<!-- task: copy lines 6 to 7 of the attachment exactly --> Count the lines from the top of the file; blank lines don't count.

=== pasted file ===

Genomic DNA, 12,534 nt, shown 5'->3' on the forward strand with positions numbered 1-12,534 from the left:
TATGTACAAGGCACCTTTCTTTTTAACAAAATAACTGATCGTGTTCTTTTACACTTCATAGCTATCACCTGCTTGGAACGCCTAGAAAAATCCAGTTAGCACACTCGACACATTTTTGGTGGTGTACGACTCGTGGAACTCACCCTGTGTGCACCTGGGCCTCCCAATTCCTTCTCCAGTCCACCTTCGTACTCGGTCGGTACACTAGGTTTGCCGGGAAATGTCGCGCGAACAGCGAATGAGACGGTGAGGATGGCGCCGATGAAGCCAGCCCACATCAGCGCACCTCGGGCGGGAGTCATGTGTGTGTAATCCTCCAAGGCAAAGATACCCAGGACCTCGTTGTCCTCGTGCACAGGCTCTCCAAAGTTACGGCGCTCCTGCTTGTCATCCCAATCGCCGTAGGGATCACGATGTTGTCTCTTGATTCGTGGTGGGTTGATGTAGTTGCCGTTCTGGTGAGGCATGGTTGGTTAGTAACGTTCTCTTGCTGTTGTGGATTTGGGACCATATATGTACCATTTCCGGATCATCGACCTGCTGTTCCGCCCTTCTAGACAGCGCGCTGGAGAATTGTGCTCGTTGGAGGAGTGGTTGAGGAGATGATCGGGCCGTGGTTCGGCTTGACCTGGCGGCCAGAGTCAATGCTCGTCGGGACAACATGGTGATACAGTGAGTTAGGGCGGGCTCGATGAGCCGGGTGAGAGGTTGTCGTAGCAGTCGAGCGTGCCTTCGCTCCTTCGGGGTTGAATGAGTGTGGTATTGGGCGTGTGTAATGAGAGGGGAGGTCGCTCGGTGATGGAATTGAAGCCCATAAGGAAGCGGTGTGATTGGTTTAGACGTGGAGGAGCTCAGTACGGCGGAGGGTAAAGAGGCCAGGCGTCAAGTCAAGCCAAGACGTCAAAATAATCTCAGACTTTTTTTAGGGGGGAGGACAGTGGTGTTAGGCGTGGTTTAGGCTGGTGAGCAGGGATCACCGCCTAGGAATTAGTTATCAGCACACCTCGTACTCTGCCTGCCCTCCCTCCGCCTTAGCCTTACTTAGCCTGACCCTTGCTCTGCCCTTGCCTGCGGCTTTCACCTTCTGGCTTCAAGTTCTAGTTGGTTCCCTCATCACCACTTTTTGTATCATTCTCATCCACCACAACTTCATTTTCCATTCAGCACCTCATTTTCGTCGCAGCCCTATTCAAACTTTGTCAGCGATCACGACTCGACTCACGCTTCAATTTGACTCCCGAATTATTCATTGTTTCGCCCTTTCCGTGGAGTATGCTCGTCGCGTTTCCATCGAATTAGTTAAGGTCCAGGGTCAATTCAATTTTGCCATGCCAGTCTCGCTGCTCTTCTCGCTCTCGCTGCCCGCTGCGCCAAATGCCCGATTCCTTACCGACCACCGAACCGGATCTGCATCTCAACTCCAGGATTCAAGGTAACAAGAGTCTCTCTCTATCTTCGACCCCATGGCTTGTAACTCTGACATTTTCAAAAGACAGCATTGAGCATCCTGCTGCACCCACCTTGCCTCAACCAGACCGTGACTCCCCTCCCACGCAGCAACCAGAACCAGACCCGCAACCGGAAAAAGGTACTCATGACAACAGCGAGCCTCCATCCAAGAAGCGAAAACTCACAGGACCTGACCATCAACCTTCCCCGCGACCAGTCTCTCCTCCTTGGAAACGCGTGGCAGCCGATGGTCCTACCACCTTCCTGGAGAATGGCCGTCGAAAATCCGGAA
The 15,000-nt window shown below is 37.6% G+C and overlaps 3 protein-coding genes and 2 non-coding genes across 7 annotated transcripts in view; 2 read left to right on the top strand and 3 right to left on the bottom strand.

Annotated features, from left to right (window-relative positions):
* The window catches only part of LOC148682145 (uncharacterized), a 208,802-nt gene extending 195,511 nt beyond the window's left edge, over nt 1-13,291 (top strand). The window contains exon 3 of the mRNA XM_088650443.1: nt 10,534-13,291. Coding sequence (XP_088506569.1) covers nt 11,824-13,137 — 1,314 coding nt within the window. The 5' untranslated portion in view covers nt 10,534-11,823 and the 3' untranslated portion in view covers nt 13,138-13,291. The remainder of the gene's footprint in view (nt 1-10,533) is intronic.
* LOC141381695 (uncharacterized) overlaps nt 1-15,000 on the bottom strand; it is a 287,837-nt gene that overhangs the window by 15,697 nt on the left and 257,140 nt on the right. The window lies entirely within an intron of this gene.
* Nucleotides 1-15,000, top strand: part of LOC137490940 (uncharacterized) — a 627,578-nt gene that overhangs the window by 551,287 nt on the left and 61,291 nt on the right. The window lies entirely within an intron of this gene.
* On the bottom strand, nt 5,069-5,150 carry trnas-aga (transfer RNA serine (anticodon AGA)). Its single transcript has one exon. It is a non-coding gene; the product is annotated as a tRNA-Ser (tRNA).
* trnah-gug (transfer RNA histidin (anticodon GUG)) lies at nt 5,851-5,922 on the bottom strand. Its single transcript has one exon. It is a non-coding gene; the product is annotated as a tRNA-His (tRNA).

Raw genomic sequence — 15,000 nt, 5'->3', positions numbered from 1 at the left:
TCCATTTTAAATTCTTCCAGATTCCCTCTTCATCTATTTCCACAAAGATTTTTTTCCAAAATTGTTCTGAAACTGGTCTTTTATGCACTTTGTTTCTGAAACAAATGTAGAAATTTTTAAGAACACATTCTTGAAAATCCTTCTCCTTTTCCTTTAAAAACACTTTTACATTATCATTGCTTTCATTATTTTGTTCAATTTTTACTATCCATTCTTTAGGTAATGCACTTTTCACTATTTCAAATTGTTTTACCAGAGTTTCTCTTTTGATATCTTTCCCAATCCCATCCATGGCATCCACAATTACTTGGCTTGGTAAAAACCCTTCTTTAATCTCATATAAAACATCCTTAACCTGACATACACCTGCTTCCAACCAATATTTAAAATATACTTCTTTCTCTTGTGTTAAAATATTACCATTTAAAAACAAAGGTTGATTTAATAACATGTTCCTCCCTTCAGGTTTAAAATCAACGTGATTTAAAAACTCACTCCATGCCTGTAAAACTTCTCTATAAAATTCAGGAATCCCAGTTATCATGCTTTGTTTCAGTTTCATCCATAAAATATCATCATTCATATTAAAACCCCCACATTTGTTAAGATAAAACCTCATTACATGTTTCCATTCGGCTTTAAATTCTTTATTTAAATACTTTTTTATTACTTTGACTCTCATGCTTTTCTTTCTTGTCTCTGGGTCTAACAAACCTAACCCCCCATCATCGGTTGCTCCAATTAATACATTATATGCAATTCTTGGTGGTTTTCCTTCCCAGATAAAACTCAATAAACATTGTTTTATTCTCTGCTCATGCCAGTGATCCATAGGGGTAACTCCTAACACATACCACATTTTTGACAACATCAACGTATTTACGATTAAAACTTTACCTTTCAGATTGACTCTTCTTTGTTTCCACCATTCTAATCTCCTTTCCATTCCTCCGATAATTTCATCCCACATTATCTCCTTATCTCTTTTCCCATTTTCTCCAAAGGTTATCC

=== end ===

* LOC141381695 (uncharacterized) overlaps nt 1-15,000 on the bottom strand; it is a 287,837-nt gene that overhangs the window by 15,697 nt on the left and 257,140 nt on the right. The window lies entirely within an intron of this gene.
* Nucleotides 1-15,000, top strand: part of LOC137490940 (uncharacterized) — a 627,578-nt gene that overhangs the window by 551,287 nt on the left and 61,291 nt on the right. The window lies entirely within an intron of this gene.